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Welcome to the Member News page! This feature of the MANY website is a resource open to our active members to share news from their museums or cultural institutions in New York State. All members are encouraged to share their stories and update the MANY community on any exciting developments occurring at their organizations. For instructions on how to post, along with our Member News Guidelines, click here

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  • May 16, 2018 2:45 PM | Stephanie Shultes

    “Tonto, Teepees & Totem Poles: Considering Native American Stereotypes in the 21st Century” opened on April 5, 2018.  Developed and presented by the Iroquois Indian Museum (Howes Cave, NY), the exhibit with accompanying special programs and activities runs through Nov 30, 2018. “Tonto, Teepees & Totem Poles” is a multi-faceted response to the cultural misconceptions surrounding Native American people that persist in North America today. 

    Once the subject of literary fantasy and frontier adventure, Native people have long been cast in mythical caricature. While many of the damaging and degrading stereotypes of the 1940's and 50's about Native people have largely disappeared, new and equally distorted stereotypes have become increasingly prevalent.  Popular culture and the fashion, sports, and entertainment industries create and promote stereotypes both positive and negative.  Most are generated and perpetuated by non-natives, but ironically, these inaccurate generalizations have, and continue to be propagated within Indigenous communities as well. 

    Through objects from the Iroquois Museum's collection, advertising, and film footage, the exhibit examines the origins and repercussions of these stereotypes.  These and other artifacts of popular culture frame First Nations individuals as noble warrior, indian princess, mystical shaman, exotic oddity or vestige of an all but vanished race.  The exhibit contrasts these stereotypes and misconceptions with Iroquois and other First Nations art created specifically in response to this complex and divisive issue.  From New Mexico, Wisconsin, New York, and Ontario these creative declarations offer a thoughtful, challenging, and at times humorous counterbalance to the exhibit’s narrative. 

    Participants include artists Shelley Niro (Mohawk); Peter B. Jones (Onondaga), Marion Snow (Mohawk); Cannupa Hanska Luger (Mandan, Hidatsa, Arikara, Lakota), Karen Ann Hoffman (Oneida), Frank Buffalo Hyde (Onondaga) & Courtney Leonard (Shinnecock); Eric Gansworth (Onondaga); Tom Huff (Seneca-Cayuga), Linley Logan (Seneca); Natasha Smoke Santiago (Mohawk) and others. Tonto, Teepees, & Totem Poles is supported in part by an Action Grant from Humanities New York.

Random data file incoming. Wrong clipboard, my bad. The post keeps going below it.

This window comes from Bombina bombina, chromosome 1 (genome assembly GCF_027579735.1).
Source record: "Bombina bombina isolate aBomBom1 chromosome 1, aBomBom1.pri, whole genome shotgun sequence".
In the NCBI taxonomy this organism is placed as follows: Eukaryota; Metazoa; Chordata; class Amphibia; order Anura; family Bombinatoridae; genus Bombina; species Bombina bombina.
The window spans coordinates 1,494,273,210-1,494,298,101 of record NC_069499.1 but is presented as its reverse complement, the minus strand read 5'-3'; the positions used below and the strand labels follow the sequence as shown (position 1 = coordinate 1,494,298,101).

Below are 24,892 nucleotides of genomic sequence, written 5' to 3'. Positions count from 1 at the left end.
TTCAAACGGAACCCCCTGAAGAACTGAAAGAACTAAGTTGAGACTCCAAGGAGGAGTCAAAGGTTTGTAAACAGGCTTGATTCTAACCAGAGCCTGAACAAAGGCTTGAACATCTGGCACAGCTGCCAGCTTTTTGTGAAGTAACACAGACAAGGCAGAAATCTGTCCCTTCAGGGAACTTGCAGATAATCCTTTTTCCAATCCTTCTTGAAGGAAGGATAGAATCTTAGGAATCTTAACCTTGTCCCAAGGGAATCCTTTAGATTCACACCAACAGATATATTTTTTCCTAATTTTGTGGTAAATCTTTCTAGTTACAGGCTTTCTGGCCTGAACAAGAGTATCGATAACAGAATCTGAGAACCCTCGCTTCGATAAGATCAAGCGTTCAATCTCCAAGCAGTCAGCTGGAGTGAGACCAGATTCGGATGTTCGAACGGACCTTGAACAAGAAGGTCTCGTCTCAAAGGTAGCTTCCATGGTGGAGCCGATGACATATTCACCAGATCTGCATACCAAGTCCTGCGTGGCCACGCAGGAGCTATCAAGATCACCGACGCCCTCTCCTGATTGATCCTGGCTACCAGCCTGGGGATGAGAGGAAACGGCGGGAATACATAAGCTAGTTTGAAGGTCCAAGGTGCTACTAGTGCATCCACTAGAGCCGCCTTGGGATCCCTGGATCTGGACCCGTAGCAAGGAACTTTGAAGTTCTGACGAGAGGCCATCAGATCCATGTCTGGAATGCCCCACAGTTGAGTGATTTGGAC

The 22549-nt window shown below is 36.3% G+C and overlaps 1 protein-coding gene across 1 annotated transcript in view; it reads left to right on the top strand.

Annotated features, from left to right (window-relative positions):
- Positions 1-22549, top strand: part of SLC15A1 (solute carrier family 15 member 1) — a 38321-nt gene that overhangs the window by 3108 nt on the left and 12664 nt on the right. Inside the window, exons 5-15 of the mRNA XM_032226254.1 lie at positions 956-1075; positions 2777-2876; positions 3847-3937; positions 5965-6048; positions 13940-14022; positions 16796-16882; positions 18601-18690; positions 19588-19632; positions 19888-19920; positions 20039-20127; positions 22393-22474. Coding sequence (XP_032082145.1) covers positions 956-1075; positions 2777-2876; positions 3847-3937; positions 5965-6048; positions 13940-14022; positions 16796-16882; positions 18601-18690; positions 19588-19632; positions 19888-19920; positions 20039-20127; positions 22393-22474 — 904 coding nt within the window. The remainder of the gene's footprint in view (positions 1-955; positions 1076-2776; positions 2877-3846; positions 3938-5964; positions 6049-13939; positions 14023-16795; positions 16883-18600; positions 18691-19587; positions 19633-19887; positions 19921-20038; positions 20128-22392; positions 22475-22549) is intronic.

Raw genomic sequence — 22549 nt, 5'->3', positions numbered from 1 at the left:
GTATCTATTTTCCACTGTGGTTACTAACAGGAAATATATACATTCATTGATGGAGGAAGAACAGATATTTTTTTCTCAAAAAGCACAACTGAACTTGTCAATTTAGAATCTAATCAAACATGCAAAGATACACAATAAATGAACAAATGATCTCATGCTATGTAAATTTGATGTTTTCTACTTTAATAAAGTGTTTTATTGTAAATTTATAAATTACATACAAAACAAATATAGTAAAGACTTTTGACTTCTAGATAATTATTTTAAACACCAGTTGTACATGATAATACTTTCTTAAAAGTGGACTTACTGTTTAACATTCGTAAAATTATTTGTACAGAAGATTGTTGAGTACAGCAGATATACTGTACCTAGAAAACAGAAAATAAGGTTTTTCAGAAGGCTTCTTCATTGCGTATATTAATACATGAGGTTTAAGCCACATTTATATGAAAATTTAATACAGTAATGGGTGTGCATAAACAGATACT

About the Museum

    The Iroquois Indian Museum (IIM) is an educational institution dedicated to fostering an understanding and appreciation for Iroquois/Haudenosaunee culture using Iroquois art as a window to that culture. Established in 1981, the IIM is a venue for promoting Iroquois art and artists and a setting for all peoples to celebrate and engage with Iroquois culture and diversity. 

    Housed in a modern building architecturally and symbolically inspired by a longhouse, the IIM introduces the public to the rich complexities of Iroquois culture through thoughtful permanent and changing exhibitions; performances in a covered outdoor amphitheatre; two 19th C Iroquois log homes; interactive discovery area; school programs; performing and visual arts demonstrations, workshops; and festivals.

    Submitted by Colette Lemmon, Curator of Exhibitions

  • May 15, 2018 11:50 AM | David Gerber


    “There’s a museum about that?” is a question we sometimes get when telling people about the Museum of disAbility History, on line                        at http:// museum of disability.org/ and in our building at 3826 Main Street in Amherst, New York. A twenty year old project of People Inc., the largest disability service provider in Western New York, the museum was founded to spread understanding of disabilities and the lives of people who possess them. It is the only brick and mortar museum dedicated to the history of disability in the United States.

    Disability has a long, complicated history, and it has been our task to interpret the wide, frequently changing variety of understandings over time in Western societies of what has been regarded as the normal body and mind.  The peculiar spelling of “disAbility” in our title projects these hopes: it is intended to suggest what society has come increasingly to understand in recent decades: given the opportunity to participate, people with disabilities bring many abilities that are socially useful. All museums have purposes. Ours also has a mission.